Peter Hanson and Emlyn Ngai, violin; Karina Schmitz, viola; Ezra Seltzer, cello
Ludwig van Beethoven, Quartet No. 4 in C Minor, op. 18
Ludwig van Beethoven, Quartet No. 16 in F Major, op. 135
We salute Beethoven’s 250th birthday with performances of an early and late string quartet at Pebble Beach’s Church in the Forest. The Quartet in F Major, op. 135 was the last composition Beethoven completed.
Presented in celebration of the 250th anniversary of Beethoven’s birth, the two string quartets heard today frame a career in which he forever transformed the string quartet as he did the symphony and many other musical forms. The String Quartet, op. 18, no. 4 is one of the outstanding works of his so-called “early” period, and the Quartet op. 135 quartet is his last, composed nearly three decades later in the year before his death.
In 1799, Prince Lobkowitz commissioned Haydn—arguably the most famous living musician at the time—and Beethoven—the most promising composer of the younger generation—to compose sets of string quartets. Haydn had recently completed his Creation and was the acknowledged master of the quartet genre, having produced more than 60 of them during the past three decades. Beethoven came to Vienna in 1792 to establish himself as a virtuoso pianist and composer and studied with Haydn during the following two years. He had not yet produced string quartets, perhaps to avoid premature comparison with the established masters, Haydn and Mozart. Ultimately, Beethoven’s Six Quartets, op. 18, published in 1801, would be his bold entrée into this genre in the new century.
The Quartet in C Minor, numbered no. 4, is actually the last of the six to be composed. This dark and angst-ridden key has a special association with Beethoven, connecting him to the sturm und drang of his predecessors. His previous works in C minor included the last of the Piano Trios, op. 1, and the Pathetique Sonata, and future explorations would produce the Third Piano Concerto, and most memorably, the Fifth Symphony. Drama is already abundant in the opening Allegro ma non tanto, with driving energy and extreme dynamics, occasionally relieved by the lyrical second theme first introduced by the second violin. Lacking a real slow movement, the middle movements seem to swap each other’s character: the Scherzo is relaxed and conversational, while the Menuetto has the power and speed usually applied to Beethoven’s scherzos. The final Allegro takes on the character of Hungarian gypsy music, with a turbocharged coda marked Prestissimo, which in this case means as fast as possible!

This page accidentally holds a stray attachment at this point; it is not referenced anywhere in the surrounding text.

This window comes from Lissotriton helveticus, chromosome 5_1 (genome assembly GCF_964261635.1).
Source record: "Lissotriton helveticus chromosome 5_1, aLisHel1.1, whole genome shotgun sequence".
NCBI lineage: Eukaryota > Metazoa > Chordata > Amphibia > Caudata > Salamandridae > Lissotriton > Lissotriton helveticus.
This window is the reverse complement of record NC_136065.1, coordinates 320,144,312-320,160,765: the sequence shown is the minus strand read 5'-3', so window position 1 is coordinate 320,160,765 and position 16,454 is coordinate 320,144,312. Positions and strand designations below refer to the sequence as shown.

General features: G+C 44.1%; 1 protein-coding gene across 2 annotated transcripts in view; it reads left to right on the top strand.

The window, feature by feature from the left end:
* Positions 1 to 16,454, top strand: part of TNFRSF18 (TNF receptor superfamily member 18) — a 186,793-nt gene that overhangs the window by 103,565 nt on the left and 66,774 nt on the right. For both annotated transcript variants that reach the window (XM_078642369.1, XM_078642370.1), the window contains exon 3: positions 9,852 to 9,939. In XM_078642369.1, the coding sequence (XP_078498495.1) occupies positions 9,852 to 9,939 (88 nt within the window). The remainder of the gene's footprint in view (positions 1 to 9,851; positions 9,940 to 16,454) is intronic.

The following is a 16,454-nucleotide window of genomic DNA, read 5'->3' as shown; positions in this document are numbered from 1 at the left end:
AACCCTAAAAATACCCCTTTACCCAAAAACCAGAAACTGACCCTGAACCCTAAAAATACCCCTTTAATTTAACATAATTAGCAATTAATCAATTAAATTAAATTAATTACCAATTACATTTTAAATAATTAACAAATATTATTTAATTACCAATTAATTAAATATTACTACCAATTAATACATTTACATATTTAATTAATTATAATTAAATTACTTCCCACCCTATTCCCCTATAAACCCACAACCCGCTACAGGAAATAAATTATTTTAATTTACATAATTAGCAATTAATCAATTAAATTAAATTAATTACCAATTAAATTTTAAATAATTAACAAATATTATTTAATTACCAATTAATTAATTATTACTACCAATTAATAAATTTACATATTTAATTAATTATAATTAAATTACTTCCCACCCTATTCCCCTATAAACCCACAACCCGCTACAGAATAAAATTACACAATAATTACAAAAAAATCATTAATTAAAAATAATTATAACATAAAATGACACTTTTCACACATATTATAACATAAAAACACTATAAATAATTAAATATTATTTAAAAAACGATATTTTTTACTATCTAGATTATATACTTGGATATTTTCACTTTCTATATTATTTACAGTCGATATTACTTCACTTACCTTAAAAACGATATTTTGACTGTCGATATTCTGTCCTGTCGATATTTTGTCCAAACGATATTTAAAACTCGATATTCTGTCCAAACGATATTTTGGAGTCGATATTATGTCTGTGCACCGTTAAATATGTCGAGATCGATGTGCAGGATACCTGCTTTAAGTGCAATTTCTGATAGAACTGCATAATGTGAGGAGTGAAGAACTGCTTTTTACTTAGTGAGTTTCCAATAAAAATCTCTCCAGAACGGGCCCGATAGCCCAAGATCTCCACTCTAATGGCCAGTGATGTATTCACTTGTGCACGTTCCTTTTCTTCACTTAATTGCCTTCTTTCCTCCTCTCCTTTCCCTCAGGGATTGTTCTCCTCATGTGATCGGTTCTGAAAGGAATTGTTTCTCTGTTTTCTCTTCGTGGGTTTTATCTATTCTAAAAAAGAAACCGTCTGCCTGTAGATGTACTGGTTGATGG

Here, my dear friend, is my last quartet. It will be the last; and indeed it has given me much trouble. For I could not bring myself to compose the last movement…And that is the reason I have written the motto: the Difficult Decision—Must it be?—It must be, it must be, it must be!
–Beethoven to his publisher Schlesinger
After the profound series of late quartets including the Grosse Fuga, composed between 1825 and 1826, Beethoven’s quartet swan song seems like a throwback to the more genial, Haydnesque style of the previous century. Humor and irony, and perhaps a touch of the philosophical predominate in this work, evident from the cryptic, meandering dialogue of the opening Allegretto. The scherzo (Vivace) begins with jagged syncopation and a light touch that is completely abandoned in the wild and raucous trio, where the first violin valiantly spars with the other three players, who in solidarity powerfully repeat a five-note motive underneath. Beethoven’s notation, “sweet song of rest and peace” on the manuscript of the slow movement, Lento assai, cantante e tranquillo, needs no elaboration.
The basis for the phrases “Muss es sein?” (Must it be?) and its answer “Es muss sein!” (It must be!) quoted in the finale is explained in an anecdote: A Viennese music lover named Ignaz Demscher had asked for a performance in his home of Beethoven’s Quartet, op. 130, for which he needed the sheet music from the composer. When asked, through a second party, to fulfill this request, Beethoven replied that since Demscher had notably not bought a ticket for a prior performance, he would not yield the parts until the latter paid fifty florins. Hearing this, Demscher exclaimed, “Must it be?” When reported to Beethoven he laughed and replied, “It must be, yes, yes, yes, out with your wallet!” and dashed off a vocal canon with motives representing these phrases. These soon made it into the opening of op. 135’s final movement, with the first phrase, Grave, presented in ominously dissonant tones, with its strongly affirmative answer in the Allegro. The pizzicato passage in the coda seems to say that this “conflict” was all in fun.